Warning: Grsecurity: Potential contributory infringement and breach of contract risk for customers

It’s my strong opinion that your company should avoid the Grsecurity product sold at grsecurity.net because it presents a contributory infringement and breach of contract risk.

Grsecurity is a patch for the Linux kernel which, it is claimed, improves its security. It is a derivative work of the Linux kernel which touches the kernel internals in many different places. It is inseparable from Linux and can not work without it. it would fail a fair-use test (obviously, ask offline if you don’t understand). Because of its strongly derivative nature of the kernel, it must be under the GPL version 2 license, or a license compatible with the GPL and with terms no more restrictive than the GPL. Earlier versions were distributed under GPL version 2.

Currently, Grsecurity is a commercial product and is distributed only to paying customers. Under their Stable Patch Access Agreement, customers are warned that if they redistribute the Grsecurity patch, as would be their right under the GPL, that they will be assessed a penalty: they will no longer be allowed to be customers, and will not be granted access to any further versions of Grsecurity. GPL version 2 section 6 explicitly prohibits the addition of terms such as this redistribution prohibition.

By operating under their policy of terminating customer relations upon distribution of their GPL-licensed software, Open Source Security Inc., the owner of Grsecurity, creates an expectation  that the customer’s business will be damaged by losing access to support and later versions of the product, if that customer exercises their re-distribution right under the GPL license. Grsecurity’s Stable Patch Access Agreement adds a term to the GPL prohibiting distribution or creating a penalty for distribution. GPL section 6 specifically prohibits any addition of terms.  Thus, the GPL license, which allows Grsecurity to create its derivative work of the Linux kernel, terminates, and the copyright of the Linux Kernel is infringed. The GPL does not apply when Grsecurity first ships the work to the customer, and thus the customer has paid for an unlicensed infringing derivative work of the Linux kernel developers with all rights reserved.  The contract from the Linux kernel developers to both Grsecurity and the customer which is inherent in the GPL is breached.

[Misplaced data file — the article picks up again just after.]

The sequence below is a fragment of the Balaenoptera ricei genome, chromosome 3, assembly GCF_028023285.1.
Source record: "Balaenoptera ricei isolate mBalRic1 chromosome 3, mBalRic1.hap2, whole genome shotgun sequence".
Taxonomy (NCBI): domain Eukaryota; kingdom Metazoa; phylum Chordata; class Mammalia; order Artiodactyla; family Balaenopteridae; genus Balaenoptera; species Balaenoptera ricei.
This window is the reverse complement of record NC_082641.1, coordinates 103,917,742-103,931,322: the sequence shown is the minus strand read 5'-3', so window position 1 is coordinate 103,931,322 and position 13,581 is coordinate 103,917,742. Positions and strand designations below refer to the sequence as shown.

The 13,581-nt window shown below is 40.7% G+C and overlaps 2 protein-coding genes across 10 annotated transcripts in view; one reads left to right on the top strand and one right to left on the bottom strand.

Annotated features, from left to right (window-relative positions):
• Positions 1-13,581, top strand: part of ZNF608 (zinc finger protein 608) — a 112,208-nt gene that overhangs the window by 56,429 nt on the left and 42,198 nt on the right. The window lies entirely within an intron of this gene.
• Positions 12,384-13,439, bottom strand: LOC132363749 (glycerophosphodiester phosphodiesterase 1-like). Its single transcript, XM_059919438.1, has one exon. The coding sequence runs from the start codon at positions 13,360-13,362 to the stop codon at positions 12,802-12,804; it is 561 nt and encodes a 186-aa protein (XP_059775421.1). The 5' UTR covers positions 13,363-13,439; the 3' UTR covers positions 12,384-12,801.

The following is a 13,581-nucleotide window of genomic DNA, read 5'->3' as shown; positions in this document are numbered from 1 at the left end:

As a customer, it’s my opinion that you would be subject to both contributory infringement and breach of contract by employing this product in conjunction with the Linux kernel under the no-redistribution policy currently employed by Grsecurity.

I have previously endorsed a company that distributes enhanced versions of GPL software to paying customers, but that company operated differently (and in a way that I would recommend to Grsecurity). They did not make any threat to customers regarding redistribution. They publicly distributed their commercial version within 9 months to one year after its customer-only distribution.

This other company was essentially receiving payment from its customers for the work of making new GPL software available to the public after a relatively short delay, and thus they were doing a public benefit and were, IMO, in compliance with the letter of GPL though perhaps not the spirit. In contrast, Grsecurity does no redeeming public service, and does not allow any redistribution of their Linux derivative, in direct contravention to the GPL terms.

In the public interest, I am willing to discuss this issue with companies and their legal counsel, under NDA, without charge.

I am an intellectual property and technology specialist who advises attorneys, not an attorney. This is my opinion and is offered as advice to your attorney. Please show this to him or her. Under the law of most states, your attorney who is contracted to you is the only party who can provide you with legal advice.

SpaceX Over-Stated Re-Use of Dragon Capsule on CRS-11 Mission.

SpaceX has made a tremendous achievement in recovering 11 first stages so far, and recovering one after re-use. However, the re-use of the Dragon capsule during the CRS-11 mission was over-stated. What was re-used was the pressure vessel. This means that the craft from the CRS-4 mission was stripped down to its hull and then rebuilt. It’s essentially a new spacecraft built upon an old shell.

SpaceX is not able to re-use the capsule after it lands in salt water without this complete rebuild. Someday they may be able to achieve full reuse, when they can land the capsule on solid ground.

Update: At the ISS R&D conference, Elon Musk stated that the first capsule re-use cost as much as, or more than, a new Dragon capsule. Water intrusion was listed as one of the causes. All of this confirms what I previously stated. However, SpaceX has expressed that they may be able to prevent water intrusion in later flights, leading to a capsule that is more readily reusable.

At the same conference, Musk announced that non-parachute landings for Dragon 2 were being abandoned, so apparently there will be no ground landings. Apparently the original propelled landing design used legs protruding from the heat shield, and these were deemed unworkable.